12. LICENSE, COMMERCIALIZATION AND SUPPLY AGREEMENTS

MTPC

In January 2001, the Company entered into an exclusive development, license and clinical trial and commercial supply agreement with Tanabe Seiyaku Co., Ltd., now Mitsubishi Tanabe Pharma Corporation, or MTPC, for the development and commercialization of avanafil. Under the terms of the agreement, MTPC agreed to grant an exclusive license to the Company for products containing avanafil outside of Japan, North Korea, South Korea, China, Taiwan, Singapore, Indonesia, Malaysia, Thailand, Vietnam and the Philippines. The Company agreed to grant MTPC an exclusive, royalty free license within those countries for oral products that we develop containing avanafil. The MTPC agreement contains a number of milestone payments to be made by us based on various triggering events. The term of the MTPC agreement is based on a country by country and on a product by product basis. In August 2012, the Company entered into an amendment to the agreement with MTPC that permitted the Company to manufacture the API and tablets for STENDRA by itself or through third parties. In 2015, the Company transferred the manufacturing of the API and tablets for STENDRA to Sanofi. The Company maintains royalty obligations to MTPC which have been passed through to our commercialization partners.

Menarini

In July 2013, the Company entered into a license and commercialization agreement, or the Menarini License Agreement, and a supply agreement, or the Menarini Supply Agreement, with the Menarini Group through its subsidiary Berlin Chemie AG, or Menarini. Under the terms of the Menarini License Agreement, Menarini received an exclusive license to commercialize and promote SPEDRA for the treatment of ED in over 40 countries,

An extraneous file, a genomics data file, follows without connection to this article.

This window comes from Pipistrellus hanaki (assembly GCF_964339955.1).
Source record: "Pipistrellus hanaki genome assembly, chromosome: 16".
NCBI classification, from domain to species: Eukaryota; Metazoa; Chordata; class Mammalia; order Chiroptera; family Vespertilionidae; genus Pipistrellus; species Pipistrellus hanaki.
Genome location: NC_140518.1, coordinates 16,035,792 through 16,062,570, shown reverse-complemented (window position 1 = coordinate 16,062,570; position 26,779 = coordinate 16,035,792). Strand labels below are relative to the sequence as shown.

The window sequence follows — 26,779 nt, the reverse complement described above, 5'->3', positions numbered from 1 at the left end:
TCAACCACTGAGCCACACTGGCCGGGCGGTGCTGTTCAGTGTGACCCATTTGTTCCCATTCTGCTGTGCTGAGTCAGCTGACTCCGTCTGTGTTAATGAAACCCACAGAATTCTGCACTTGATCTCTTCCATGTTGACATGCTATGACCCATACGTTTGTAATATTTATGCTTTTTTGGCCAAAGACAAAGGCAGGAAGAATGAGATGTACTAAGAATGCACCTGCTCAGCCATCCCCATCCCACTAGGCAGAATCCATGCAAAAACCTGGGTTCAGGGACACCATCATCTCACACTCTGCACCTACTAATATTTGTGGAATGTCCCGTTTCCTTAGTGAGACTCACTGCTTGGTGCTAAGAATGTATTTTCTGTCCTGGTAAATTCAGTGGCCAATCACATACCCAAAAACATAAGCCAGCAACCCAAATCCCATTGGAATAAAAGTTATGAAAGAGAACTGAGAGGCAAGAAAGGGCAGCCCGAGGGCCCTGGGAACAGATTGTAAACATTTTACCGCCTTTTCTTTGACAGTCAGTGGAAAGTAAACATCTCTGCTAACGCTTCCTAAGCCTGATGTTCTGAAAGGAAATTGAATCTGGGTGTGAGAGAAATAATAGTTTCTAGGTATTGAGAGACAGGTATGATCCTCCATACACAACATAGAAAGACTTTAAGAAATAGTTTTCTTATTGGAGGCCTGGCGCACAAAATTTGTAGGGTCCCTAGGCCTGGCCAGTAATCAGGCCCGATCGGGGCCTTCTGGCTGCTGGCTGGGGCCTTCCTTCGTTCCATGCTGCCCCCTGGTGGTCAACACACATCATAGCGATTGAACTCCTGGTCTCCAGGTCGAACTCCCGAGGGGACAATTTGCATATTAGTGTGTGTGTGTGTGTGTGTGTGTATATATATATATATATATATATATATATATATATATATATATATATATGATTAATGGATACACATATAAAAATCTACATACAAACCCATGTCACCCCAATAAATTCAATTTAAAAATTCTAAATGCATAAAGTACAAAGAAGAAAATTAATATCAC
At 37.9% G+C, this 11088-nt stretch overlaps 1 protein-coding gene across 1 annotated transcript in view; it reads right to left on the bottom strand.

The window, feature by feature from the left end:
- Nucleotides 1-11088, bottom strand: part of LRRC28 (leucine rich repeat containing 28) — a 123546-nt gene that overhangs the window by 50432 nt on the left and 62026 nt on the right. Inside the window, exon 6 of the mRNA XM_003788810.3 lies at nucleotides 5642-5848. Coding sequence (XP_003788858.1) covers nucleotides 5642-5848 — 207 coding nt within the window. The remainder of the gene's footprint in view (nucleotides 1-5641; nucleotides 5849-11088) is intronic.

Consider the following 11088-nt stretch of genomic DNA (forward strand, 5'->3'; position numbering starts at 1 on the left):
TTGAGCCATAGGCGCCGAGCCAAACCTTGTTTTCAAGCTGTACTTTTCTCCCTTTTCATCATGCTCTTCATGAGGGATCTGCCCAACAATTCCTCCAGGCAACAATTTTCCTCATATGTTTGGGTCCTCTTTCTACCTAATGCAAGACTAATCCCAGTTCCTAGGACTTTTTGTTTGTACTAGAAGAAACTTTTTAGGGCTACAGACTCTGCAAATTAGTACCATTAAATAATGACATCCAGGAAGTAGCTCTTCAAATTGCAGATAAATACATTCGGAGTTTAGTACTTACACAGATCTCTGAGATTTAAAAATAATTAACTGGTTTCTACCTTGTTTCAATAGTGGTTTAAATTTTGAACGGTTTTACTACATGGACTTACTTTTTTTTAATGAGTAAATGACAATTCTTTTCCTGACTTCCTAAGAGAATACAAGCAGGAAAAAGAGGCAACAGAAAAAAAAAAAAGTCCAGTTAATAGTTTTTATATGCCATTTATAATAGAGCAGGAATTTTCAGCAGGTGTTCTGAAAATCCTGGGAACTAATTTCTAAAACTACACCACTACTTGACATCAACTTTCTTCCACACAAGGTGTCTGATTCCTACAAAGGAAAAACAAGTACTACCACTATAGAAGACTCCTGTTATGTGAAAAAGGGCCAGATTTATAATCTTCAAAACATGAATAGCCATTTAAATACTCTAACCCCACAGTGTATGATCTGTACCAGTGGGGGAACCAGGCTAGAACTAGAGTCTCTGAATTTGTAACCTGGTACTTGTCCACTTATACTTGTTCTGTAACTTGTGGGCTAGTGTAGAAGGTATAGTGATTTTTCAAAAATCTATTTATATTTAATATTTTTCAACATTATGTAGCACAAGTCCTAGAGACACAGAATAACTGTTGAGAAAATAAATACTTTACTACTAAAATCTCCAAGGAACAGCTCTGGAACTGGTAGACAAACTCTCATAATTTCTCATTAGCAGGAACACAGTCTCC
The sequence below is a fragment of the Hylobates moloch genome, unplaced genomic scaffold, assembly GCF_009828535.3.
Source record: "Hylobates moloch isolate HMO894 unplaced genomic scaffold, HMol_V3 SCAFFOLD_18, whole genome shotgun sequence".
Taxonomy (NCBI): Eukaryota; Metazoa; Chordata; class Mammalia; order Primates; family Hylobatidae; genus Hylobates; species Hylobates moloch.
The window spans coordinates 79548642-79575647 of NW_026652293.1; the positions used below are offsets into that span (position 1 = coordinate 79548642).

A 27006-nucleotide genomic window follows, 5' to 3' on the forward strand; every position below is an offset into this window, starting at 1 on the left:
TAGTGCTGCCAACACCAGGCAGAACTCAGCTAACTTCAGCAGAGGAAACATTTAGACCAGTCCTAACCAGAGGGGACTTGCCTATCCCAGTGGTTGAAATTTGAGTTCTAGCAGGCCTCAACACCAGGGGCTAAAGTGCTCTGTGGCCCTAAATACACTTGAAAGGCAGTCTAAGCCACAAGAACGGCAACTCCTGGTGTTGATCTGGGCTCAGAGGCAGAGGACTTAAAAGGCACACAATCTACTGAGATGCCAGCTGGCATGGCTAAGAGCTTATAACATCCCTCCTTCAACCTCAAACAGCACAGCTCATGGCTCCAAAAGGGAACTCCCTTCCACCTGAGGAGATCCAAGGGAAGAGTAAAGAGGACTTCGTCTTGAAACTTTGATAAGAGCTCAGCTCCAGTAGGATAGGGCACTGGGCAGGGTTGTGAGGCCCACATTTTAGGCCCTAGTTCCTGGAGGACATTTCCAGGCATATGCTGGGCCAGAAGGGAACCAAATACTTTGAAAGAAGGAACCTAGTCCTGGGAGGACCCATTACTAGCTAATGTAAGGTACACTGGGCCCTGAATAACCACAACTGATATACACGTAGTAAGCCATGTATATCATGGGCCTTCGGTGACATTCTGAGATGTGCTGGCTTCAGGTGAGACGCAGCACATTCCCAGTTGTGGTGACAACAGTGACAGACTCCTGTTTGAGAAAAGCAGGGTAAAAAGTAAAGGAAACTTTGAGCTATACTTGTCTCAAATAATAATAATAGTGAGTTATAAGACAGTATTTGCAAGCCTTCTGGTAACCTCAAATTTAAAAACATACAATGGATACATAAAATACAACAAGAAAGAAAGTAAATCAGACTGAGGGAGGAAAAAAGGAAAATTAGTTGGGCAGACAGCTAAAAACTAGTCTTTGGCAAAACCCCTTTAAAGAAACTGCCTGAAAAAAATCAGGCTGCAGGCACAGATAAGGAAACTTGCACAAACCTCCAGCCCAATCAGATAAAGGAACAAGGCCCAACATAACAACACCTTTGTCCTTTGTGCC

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including the EU, plus Australia and New Zealand. Additionally, the Company transferred to Menarini ownership of the marketing authorization for SPEDRA in the EU for the treatment of ED, which was granted by the EC in June 2013. Under the Menarini License Agreement, the Company has and is entitled to receive milestone payments based on certain net sales targets, plus royalties on SPEDRA sales. Under the terms of the Menarini Supply Agreement, the Company will supply Menarini with SPEDRA drug product until December 31, 2018. Menarini also has the right to manufacture SPEDRA independently, provided that it continues to satisfy certain minimum purchase obligations to the Company. Following the expiration of the Menarini Supply Agreement, Menarini will be responsible for its own supply of SPEDRA. Either party may terminate the Menarini Supply Agreement for the other party’s uncured material breach or bankruptcy, or upon the termination of the Menarini License Agreement.

Sanofi

In December 2013, the Company entered into a license and commercialization agreement, or the Sanofi License Agreement, with Sanofi. Under the terms of the Sanofi License Agreement, Sanofi received an exclusive license to commercialize and promote avanafil for therapeutic use in humans in Africa, the Middle East—Turkey and Commonwealth of Independent States, including Russia, or the Sanofi Territory. In July 2013, the Company entered into a Commercial Supply Agreement with Sanofi Chimie to manufacture and supply the API for avanafil on an exclusive basis in the United States and other territories and on a semi-exclusive basis in Europe, including the EU, Latin America and other territories. In November 2013, the Company entered into a Manufacturing and Supply Agreement with Sanofi Winthrop Industrie to manufacture and supply the avanafil tablets on an exclusive basis in the United States and other territories and on a semi exclusive basis in Europe, including the EU, Latin America and other territories. The Company has minimum annual purchase commitments under these agreements for at least the initial five-year term.